If you’re considering retiring soon, you’ve likely explored your options regarding your retirement income to figure out how you’ll cover the bills in your golden years. Chances are that you’ve calculated your Social Security and your other expected retirement income to see where you stand financially. The good news is that you may be sitting on another piece of retirement funding that may have slipped under the radar in your retirement calculations.
Did you know that you could use your home to fund your retirement? You don’t have to search further than your current resident place for your retirement income. Here’s a look at how you can fund your retirement with your property.
Retire and Relocate
One of the best ways to improve your retirement funding drastically is to use your home.
According to a 2019 report from Vanguard, about 80% of Americans over 60 are homeowners, and their housing wealth accounts for approximately 48% of their median net worth. At the time of this report, homeowners who utilized this strategy could unlock about $99,000 worth of home equity. This is a substantial amount, and there’s no doubt that the figure could’ve risen more recently.
What makes this near $100,000 figure more impressive is that the average homeowner in that age group has about $223,000 in retirement savings, so this nearly six-figure amount would make a significant impact on one’s nest egg.
The concept of retiring and relocation has been around for some time. However, due to soaring inflation and a unique increase in real estate prices, those looking to retire could capitalize on the current market. While many people will move to cities and suburbs during their careers for work opportunities, it’s more common for retired folks to seek out a residence in a quieter space.
The goal would be to find a part of the country where you could live during your golden years with lower real estate prices. Those who utilize this strategy will try to find an equivalent-sized home in a different part of the country that’s much cheaper. For example, a couple living in a $600,000 home in Colorado might find a comparable property in Florida for $400,000. The move would free up an additional $200,000 for their retirement savings.
Pros and Cons of Relocating for Retirement
Even though relocation for retirement seems like the perfect strategy, there are two sides to the coin.
What Are the Positives of This Method?
- You free up funds if you can turn a substantial profit on your relocation. Adding any extra capital to your retirement accounts will provide you with an extra cushion, so you don’t have to stress about covering your bills.
- You could retire earlier. If you can add a few hundred thousand to your retirement investments, you could leave the workforce earlier than anticipated.
- You could lower your tax bill. States like Nevada, Florida and Alaska don’t have a state income tax, so you would save money by not paying taxes on Social Security, your pension and other retirement income.
- Improve your climate conditions. You may just want to spend your golden years enjoying the sunshine. Moving to a different part of the country could improve the quality of your retirement years.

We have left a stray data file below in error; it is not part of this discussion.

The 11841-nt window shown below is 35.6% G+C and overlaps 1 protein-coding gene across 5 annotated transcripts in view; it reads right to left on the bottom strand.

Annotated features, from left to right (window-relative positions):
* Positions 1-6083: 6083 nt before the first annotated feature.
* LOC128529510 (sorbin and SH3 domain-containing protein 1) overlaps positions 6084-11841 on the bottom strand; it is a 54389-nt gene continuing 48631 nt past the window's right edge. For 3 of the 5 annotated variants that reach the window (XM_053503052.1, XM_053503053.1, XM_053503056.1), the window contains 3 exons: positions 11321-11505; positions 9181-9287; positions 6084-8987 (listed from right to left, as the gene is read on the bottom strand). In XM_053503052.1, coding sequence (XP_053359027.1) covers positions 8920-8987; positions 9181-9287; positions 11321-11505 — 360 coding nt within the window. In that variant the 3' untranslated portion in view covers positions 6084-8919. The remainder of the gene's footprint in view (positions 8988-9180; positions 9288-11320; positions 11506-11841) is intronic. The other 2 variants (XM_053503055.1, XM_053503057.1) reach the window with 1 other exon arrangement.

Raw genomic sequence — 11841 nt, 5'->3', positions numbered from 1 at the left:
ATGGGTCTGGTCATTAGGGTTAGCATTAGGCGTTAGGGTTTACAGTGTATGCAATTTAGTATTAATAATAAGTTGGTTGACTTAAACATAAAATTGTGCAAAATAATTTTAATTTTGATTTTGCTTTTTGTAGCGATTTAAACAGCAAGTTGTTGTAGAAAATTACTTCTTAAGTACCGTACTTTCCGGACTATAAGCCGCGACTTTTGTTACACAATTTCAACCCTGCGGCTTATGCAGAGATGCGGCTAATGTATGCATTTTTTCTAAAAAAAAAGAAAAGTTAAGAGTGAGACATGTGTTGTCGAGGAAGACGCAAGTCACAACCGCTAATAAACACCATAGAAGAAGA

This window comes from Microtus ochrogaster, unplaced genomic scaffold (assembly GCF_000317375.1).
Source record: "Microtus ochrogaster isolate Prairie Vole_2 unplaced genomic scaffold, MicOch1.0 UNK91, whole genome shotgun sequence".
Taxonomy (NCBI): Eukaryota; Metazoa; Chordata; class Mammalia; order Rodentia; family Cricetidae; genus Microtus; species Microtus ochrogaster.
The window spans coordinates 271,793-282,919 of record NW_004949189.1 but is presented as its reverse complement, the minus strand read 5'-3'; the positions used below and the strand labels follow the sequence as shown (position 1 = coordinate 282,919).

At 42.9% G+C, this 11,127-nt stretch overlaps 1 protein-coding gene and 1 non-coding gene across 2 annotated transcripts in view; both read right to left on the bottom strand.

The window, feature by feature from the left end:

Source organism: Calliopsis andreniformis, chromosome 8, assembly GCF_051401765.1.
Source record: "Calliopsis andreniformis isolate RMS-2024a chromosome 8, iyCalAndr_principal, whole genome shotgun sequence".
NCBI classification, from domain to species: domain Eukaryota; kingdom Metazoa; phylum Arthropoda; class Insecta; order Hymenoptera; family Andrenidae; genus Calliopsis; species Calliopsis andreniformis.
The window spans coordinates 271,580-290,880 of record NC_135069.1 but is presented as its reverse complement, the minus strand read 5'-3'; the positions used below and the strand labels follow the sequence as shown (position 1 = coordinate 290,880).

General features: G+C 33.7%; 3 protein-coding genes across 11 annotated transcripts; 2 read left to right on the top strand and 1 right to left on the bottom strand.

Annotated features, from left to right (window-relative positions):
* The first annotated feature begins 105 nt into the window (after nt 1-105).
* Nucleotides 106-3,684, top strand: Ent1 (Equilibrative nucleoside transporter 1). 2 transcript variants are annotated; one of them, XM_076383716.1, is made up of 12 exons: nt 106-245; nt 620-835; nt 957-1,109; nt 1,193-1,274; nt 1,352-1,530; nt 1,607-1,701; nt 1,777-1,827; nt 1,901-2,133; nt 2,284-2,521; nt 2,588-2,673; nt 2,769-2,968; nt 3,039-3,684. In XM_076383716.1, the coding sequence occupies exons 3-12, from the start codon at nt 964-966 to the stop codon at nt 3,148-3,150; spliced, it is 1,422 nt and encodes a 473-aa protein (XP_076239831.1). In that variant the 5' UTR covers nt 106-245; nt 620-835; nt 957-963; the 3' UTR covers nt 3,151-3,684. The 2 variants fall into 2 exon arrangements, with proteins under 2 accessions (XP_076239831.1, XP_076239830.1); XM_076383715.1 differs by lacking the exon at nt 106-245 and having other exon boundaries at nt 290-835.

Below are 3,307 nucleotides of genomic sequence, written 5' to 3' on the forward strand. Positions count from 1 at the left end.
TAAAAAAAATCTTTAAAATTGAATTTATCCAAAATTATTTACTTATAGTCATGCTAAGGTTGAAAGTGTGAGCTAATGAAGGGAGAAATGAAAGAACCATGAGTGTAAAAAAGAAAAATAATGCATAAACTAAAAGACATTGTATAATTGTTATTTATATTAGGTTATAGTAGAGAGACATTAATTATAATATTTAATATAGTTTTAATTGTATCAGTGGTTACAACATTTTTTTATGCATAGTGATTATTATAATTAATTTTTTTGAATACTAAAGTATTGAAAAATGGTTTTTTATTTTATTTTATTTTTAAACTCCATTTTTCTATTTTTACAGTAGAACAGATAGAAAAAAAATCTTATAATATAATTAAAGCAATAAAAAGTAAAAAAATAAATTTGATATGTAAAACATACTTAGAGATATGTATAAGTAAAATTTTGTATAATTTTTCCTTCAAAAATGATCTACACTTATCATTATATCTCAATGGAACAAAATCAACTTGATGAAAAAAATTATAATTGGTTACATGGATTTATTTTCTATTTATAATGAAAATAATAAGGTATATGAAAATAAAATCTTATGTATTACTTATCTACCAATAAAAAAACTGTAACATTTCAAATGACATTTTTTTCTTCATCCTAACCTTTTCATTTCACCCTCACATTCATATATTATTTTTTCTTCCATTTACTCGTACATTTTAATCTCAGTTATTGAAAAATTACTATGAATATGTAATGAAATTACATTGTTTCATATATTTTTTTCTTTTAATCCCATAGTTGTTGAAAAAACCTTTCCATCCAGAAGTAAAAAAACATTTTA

What Are the Negatives of This Retirement Strategy?
- You may move away from friends and family. While there are some scenarios where it makes sense to save money, it can be challenging to move far away from your family. This could increase your expenses, since you would likely have to spend more money on travel to see your relatives.
- This strategy assumes that you live in an expensive area. If you already live in a small town with low real estate prices, you may not be able to utilize this method.
- There are expenses associated with relocating to a different part of the country. It’s important to consider that moving will come with new expenses that could offset the profit earned on selling your residence.
As always, you should crunch the numbers before deciding where you plan to live during your retirement years.
Other Ways To Fund Your Retirement With Your Home
Let’s say you’re not willing to move away just yet to save the money. What else can you do with your home to help you with your retirement?
If you can’t move to an area with a lower cost of living, you can always try to find a cheaper unit in town. You could sell your current home and use the proceeds to purchase a condo or townhouse nearby. Then, you could use the other proceeds to invest in your retirement accounts.
Rent Out Space
If you find yourself with an empty nest, you can fund your retirement by listing space on a short-term rental marketplace like Airbnb. You could rent out a spare room or turn your home into a vacation property when you travel in your retirement.
Either way, you can take advantage of your existing space to bring in some retirement income.
When you’re crunching the numbers to figure out your retirement income, you could put yourself in a favorable situation by relocating to a cheaper destination. Your current home could be your greatest asset when it comes to your future retirement income.
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